A question that is often asked by people who work with machines and machinery lubrication is whether or not new lubricant deliveries should be tested upon arrival. The simple answer is yes.
Even if you are buying lubricants from some of the best manufacturers, such as Fuchs and Shell, you must remember that it is people who formulate, inspect and deliver lubricants and all people, no matter how qualified they might be, are fallible.
When you consider that humans are involved in every step of the lubrication process from blending the formula to labelling the oil drums, you will begin to see why there is a very real need to test new deliveries of oil, even if it is the same brand you are already using, and even if it is coming from the same supplier.
We know that it is easy to neglect oil checks simply because you become complacent, or you don’t think you have the right knowledge to do so, but when you consider that in 2001 the American Petroleum Institute found that around 4% of motor oils had significant deviations and 16% had marginal deviations, you can quickly see how a quick oil inspection could pay off and ensure that you are not forced into equipment downtime.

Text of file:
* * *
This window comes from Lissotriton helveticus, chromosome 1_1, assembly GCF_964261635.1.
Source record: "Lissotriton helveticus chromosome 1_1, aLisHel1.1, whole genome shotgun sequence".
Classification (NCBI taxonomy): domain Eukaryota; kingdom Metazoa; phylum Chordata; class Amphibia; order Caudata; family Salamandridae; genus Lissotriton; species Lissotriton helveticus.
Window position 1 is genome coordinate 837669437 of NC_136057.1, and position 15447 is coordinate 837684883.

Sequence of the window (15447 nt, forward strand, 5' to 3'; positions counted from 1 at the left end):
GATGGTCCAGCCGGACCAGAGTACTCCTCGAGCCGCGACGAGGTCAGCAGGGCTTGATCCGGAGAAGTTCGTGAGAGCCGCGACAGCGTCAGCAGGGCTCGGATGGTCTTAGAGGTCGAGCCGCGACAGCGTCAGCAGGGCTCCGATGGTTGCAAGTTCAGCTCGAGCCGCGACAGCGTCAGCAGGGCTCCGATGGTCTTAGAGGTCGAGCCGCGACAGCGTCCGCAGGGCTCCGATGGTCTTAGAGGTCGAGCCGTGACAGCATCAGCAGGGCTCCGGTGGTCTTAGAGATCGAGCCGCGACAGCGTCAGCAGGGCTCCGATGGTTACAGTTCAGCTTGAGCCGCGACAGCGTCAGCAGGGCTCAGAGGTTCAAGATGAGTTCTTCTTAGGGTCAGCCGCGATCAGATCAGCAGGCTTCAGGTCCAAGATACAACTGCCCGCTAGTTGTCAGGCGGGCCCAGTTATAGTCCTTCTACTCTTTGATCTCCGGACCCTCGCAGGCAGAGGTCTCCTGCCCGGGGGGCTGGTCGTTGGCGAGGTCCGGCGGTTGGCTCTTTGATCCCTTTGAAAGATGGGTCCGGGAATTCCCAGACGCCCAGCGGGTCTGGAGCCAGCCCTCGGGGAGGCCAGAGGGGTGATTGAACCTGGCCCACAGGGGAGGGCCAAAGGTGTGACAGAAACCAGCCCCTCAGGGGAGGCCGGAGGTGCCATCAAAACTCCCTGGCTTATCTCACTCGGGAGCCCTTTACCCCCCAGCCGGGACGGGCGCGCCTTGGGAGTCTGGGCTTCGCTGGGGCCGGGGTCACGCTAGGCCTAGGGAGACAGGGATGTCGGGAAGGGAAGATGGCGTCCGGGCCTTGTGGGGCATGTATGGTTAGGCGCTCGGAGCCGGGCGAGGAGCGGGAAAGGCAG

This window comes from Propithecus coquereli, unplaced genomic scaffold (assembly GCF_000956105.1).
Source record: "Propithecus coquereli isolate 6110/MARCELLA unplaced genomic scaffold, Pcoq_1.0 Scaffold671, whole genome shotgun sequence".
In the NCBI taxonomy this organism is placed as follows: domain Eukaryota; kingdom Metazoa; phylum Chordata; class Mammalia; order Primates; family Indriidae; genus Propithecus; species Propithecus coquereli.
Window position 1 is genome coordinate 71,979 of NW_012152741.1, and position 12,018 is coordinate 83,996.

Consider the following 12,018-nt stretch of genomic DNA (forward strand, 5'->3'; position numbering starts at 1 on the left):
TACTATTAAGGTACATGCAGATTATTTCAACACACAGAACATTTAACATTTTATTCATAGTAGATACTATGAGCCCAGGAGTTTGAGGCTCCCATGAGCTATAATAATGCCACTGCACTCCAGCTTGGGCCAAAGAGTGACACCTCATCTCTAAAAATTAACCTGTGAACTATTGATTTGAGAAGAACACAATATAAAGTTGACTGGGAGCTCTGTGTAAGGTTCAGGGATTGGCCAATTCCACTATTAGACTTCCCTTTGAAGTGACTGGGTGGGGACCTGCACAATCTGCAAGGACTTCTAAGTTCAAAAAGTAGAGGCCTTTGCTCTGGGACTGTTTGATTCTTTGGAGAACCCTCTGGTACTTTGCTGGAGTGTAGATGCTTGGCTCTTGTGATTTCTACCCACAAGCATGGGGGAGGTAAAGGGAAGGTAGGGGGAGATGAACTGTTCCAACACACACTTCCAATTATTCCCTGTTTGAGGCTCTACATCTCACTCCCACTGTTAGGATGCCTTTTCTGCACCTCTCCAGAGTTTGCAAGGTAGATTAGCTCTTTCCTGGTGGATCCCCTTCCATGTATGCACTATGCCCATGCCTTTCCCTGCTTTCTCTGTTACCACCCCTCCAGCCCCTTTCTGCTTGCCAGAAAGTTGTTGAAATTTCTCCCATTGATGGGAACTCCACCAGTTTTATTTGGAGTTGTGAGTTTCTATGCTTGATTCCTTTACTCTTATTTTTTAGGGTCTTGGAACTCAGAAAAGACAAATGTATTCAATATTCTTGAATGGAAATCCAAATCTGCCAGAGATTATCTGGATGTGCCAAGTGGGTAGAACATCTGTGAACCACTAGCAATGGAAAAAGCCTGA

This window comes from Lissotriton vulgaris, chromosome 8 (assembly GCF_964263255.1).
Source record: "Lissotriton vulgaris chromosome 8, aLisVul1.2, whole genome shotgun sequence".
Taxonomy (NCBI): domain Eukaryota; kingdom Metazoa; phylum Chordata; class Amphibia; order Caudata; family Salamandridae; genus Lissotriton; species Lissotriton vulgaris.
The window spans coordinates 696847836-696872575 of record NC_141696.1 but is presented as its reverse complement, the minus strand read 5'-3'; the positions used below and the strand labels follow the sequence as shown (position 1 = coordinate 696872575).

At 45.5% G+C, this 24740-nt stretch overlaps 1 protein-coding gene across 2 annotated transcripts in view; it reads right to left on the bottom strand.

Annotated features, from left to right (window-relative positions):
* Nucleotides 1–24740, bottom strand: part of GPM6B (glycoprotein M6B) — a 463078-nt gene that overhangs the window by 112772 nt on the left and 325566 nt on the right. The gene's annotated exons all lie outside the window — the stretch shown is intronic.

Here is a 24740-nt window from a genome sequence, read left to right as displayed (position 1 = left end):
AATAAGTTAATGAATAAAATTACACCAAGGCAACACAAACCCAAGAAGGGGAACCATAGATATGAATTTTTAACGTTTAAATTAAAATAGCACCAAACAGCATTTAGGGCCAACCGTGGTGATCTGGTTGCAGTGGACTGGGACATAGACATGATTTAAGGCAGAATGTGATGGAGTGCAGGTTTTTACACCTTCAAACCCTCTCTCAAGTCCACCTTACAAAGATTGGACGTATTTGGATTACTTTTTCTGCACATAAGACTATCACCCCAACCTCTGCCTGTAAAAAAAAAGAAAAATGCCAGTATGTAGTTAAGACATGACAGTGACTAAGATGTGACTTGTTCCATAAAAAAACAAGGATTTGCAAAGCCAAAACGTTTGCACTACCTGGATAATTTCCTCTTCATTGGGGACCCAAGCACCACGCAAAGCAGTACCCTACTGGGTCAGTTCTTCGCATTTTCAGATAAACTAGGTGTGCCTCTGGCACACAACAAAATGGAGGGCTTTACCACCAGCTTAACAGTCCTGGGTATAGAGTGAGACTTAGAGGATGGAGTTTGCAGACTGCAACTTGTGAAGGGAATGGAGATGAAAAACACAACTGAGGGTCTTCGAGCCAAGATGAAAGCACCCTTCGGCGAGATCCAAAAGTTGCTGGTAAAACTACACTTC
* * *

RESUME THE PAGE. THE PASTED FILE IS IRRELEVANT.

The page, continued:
Although slight oil deviations will have no describable effects in many cases, there are plenty of pieces of equipment that require a very delicate balance and using an untested oil in one of these machines could have dire consequences for you and your company.
What to look for
There are many errors that can be made in the lubrication chain, which if uncaught can cause problems for you and your equipment. They include:
Most commonly found in blend-to-order oils, formulation errors can cause you to put the wrong additives and formulations into your machinery.
Sometimes when blending lubricants, the wrong concentration can be used, or a vital ingredient left out, leading to big problems.
Mixing two incompatible oils is a mistake that, although infrequent, is not unheard of. If such an error is not noticed, you could end up having to drain your system completely.
Mislabelling is something that occurs due to human error. Most oil suppliers handle vast amounts of product each year, so it is understandable that an error could occasionally be made.
If you do not have the time to test your new oil deliveries in-house, you may be able to ask your supplier for a certificate of analysis, which will put your mind at rest and show you exactly what is in your lubricant.